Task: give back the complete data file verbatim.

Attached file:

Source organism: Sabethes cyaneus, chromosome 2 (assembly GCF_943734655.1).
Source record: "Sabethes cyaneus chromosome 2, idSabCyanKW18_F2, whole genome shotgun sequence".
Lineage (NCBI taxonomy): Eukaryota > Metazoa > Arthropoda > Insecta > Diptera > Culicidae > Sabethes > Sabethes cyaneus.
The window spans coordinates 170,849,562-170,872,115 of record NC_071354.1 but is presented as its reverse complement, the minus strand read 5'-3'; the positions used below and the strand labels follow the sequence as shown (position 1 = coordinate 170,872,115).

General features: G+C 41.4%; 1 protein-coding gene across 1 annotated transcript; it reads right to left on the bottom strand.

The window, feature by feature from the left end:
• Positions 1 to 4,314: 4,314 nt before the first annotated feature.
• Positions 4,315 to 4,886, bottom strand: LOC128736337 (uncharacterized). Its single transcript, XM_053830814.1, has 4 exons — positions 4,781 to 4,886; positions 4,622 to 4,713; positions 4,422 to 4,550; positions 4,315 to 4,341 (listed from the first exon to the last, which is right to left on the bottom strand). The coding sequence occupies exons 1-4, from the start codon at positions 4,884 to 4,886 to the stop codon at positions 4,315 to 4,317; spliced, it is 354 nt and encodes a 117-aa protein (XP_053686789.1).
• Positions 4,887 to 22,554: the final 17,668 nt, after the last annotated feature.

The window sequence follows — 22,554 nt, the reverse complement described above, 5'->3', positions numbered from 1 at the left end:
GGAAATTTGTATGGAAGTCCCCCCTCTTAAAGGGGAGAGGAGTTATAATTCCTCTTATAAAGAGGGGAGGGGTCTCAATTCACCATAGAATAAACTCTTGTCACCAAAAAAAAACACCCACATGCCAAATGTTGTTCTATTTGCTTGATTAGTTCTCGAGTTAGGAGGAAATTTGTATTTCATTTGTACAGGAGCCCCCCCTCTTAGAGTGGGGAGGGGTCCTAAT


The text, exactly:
Source organism: Sabethes cyaneus, chromosome 2 (assembly GCF_943734655.1).
Source record: "Sabethes cyaneus chromosome 2, idSabCyanKW18_F2, whole genome shotgun sequence".
Lineage (NCBI taxonomy): Eukaryota > Metazoa > Arthropoda > Insecta > Diptera > Culicidae > Sabethes > Sabethes cyaneus.
The window spans coordinates 170,849,562-170,872,115 of record NC_071354.1 but is presented as its reverse complement, the minus strand read 5'-3'; the positions used below and the strand labels follow the sequence as shown (position 1 = coordinate 170,872,115).

General features: G+C 41.4%; 1 protein-coding gene across 1 annotated transcript; it reads right to left on the bottom strand.

The window, feature by feature from the left end:
• Positions 1 to 4,314: 4,314 nt before the first annotated feature.
• Positions 4,315 to 4,886, bottom strand: LOC128736337 (uncharacterized). Its single transcript, XM_053830814.1, has 4 exons — positions 4,781 to 4,886; positions 4,622 to 4,713; positions 4,422 to 4,550; positions 4,315 to 4,341 (listed from the first exon to the last, which is right to left on the bottom strand). The coding sequence occupies exons 1-4, from the start codon at positions 4,884 to 4,886 to the stop codon at positions 4,315 to 4,317; spliced, it is 354 nt and encodes a 117-aa protein (XP_053686789.1).
• Positions 4,887 to 22,554: the final 17,668 nt, after the last annotated feature.

The window sequence follows — 22,554 nt, the reverse complement described above, 5'->3', positions numbered from 1 at the left end:
GGAAATTTGTATGGAAGTCCCCCCTCTTAAAGGGGAGAGGAGTTATAATTCCTCTTATAAAGAGGGGAGGGGTCTCAATTCACCATAGAATAAACTCTTGTCACCAAAAAAAAACACCCACATGCCAAATGTTGTTCTATTTGCTTGATTAGTTCTCGAGTTAGGAGGAAATTTGTATTTCATTTGTACAGGAGCCCCCCCTCTTAGAGTGGGGAGGGGTCCTAAT